Wednesday, September 24, 2014

April 15, 2013 - “Why are they rerouting the course this close to the finish line?”

Vicky King
I did not start running until I was 48 years old. I decided I would run one marathon, just to see if I could do it. So I ran the Santa Barbara Marathon in 2010 at the age of 54 and finished it in 4:11:10. Not a BQ time (4:00:00), but I was elated with being able to accomplish this feat. I was glad to cross that off my bucket list and never have to run another marathon! But as many runners can testify, something happened, and I found myself registering for the local Surgical Artistry Modesto Marathon in March of 2012 to run alongside my Sole Sisters.

It just so happened I ran well enough to BQ (I needed to do it under 4:10:00 and my time was 4:04:24). A dream I’d never even had suddenly blossomed and I found myself strongly desiring to go to Boston and run the marathon! As a bonus, I also took first in my age group. What a wonderful and unbelievable surprise!

Getting the funds to travel and register for the 117th Boston Marathon was a huge obstacle, but as I prayed about it, I kept sensing this was something I should do. About a month after the Modesto marathon, I received a phone call from a race representative informing me I had won the drawing for $1000 to use toward Boston expenses. This confirmed my thoughts and so when September came around, I registered and was accepted! How exciting! I was going to run the Boston Marathon on April 15, 2013, something I had never even contemplated. Now my mind was flabbergasted at what lay before me. Getting this wonderful opportunity to travel back to our great country’s origins and participate in such an iconic event sent my spirit soaring high, and I was eager to start my training!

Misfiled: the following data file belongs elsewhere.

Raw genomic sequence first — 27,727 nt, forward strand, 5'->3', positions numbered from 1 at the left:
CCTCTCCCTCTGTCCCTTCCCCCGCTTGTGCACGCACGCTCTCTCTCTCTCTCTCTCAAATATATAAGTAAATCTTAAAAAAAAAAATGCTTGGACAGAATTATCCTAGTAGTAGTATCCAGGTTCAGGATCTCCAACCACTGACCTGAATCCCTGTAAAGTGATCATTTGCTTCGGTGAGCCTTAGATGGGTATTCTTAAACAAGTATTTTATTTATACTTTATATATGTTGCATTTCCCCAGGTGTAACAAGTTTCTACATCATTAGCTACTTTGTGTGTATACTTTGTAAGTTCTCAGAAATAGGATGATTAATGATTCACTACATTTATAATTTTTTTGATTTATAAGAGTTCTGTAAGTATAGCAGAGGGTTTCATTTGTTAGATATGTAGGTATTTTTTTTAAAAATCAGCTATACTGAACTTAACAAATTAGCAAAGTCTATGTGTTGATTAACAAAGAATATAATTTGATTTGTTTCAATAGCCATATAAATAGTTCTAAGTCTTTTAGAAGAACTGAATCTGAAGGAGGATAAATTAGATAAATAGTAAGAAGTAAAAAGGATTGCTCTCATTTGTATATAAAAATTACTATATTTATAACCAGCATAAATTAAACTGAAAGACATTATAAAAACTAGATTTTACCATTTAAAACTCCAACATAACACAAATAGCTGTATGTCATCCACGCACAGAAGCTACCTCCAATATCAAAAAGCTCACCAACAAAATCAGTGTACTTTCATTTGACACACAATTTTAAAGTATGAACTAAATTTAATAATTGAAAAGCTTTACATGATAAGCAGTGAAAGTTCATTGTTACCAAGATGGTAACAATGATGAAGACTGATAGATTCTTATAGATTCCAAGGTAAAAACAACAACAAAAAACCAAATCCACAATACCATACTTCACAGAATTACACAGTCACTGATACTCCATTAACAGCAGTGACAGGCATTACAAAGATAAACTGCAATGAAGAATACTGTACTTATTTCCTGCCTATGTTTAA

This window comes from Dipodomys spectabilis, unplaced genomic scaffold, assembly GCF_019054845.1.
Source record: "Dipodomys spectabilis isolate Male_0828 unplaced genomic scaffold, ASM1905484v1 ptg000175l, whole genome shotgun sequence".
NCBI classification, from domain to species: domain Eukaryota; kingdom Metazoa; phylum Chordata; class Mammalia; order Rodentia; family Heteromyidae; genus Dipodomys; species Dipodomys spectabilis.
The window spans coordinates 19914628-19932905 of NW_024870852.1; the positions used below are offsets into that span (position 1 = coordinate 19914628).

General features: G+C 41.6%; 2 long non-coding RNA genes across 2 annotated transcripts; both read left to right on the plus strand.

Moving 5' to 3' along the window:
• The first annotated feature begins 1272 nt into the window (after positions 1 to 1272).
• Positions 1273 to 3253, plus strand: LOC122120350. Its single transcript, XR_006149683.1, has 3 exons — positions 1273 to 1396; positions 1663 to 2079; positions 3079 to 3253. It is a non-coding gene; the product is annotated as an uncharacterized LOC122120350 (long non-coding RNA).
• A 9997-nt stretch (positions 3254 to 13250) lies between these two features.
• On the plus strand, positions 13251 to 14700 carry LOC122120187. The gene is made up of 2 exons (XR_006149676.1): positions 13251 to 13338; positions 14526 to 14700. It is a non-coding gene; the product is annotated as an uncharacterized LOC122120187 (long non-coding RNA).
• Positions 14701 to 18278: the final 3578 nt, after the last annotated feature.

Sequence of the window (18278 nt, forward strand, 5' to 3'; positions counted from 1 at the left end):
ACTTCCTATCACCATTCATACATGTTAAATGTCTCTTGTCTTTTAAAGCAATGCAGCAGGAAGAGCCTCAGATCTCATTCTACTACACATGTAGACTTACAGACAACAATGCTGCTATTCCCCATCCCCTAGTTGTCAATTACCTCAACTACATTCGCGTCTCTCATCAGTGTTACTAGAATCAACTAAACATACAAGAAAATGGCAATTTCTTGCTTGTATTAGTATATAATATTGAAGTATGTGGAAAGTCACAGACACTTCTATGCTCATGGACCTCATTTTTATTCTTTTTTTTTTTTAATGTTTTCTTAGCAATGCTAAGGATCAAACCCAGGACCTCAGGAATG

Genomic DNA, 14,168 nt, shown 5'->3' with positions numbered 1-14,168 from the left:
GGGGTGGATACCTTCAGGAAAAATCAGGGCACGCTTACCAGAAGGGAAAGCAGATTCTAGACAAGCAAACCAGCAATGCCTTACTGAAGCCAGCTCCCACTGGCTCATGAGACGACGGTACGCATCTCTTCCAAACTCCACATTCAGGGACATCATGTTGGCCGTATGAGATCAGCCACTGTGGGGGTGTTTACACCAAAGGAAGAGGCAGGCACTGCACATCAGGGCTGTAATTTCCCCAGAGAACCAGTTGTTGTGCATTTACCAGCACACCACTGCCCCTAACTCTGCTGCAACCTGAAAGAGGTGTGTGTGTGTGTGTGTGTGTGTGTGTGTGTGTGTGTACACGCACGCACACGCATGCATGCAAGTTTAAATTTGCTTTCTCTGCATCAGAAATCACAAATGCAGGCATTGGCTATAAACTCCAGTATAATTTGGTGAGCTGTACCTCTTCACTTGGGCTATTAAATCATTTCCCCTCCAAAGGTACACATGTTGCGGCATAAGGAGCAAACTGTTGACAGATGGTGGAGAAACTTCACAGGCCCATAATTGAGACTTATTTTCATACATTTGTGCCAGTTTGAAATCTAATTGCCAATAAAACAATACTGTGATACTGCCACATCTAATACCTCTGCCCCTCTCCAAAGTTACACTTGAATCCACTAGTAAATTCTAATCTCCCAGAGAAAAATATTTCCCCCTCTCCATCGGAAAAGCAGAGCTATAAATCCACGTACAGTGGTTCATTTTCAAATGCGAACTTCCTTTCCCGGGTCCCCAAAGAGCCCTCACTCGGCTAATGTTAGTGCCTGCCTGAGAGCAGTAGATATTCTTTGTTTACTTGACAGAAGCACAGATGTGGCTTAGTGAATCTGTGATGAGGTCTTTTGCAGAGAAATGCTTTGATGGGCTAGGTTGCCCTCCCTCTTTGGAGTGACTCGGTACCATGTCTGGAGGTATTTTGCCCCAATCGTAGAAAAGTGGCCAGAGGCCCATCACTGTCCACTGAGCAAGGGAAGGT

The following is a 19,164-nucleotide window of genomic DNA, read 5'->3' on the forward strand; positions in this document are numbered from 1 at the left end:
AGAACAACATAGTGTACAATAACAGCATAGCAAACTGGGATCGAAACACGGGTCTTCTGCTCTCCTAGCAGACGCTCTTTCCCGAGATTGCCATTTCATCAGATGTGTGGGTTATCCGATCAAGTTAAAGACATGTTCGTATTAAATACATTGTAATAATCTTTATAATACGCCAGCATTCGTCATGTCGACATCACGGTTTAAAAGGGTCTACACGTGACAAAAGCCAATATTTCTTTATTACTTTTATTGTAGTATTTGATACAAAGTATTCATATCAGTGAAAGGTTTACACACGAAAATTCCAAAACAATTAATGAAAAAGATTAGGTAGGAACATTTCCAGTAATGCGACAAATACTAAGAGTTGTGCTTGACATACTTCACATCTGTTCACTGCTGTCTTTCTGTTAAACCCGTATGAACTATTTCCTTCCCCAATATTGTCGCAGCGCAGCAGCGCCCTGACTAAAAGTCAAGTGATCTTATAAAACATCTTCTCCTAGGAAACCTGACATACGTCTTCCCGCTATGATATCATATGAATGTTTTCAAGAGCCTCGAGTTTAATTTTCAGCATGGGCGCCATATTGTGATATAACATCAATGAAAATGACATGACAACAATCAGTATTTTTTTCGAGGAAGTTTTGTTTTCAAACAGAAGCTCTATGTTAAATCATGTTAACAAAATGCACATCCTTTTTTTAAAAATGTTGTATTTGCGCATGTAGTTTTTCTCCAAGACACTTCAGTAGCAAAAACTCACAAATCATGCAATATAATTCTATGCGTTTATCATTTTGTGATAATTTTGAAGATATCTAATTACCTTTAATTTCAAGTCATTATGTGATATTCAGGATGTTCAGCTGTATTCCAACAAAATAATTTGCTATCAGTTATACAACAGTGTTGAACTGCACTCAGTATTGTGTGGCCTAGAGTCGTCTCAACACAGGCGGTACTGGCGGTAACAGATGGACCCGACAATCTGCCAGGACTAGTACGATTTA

Anticipation at the finish line
Our son and his girlfriend traveled with my husband and I from California to Boston. My daughter, her husband, and their two year old daughter were also going to go. However, since she was very pregnant (due in May) and had delivered her first child five weeks early, her doctor advised her against it; so they stayed home. We would later be grateful for this mandate.

My sister from Washington State surprised me when she showed up at my hotel room Sunday morning. None of us had ever been to the New England coast, so we were very excited to take it all in. My family and I decided to make the most of our visit and enjoy all the wonderful richly historical culture in Boston; no pre-race resting for me. Wherever we went, people greeted us and asked if we were there to run the marathon. They were very happy we had come. Some would even share their stories of running or watching the marathon in previous years. This surprised me because I have never been to a place where so many people welcomed and embraced the runners so enthusiastically. There was an instant bonding and feeling of community and family.

Blessing of the athletes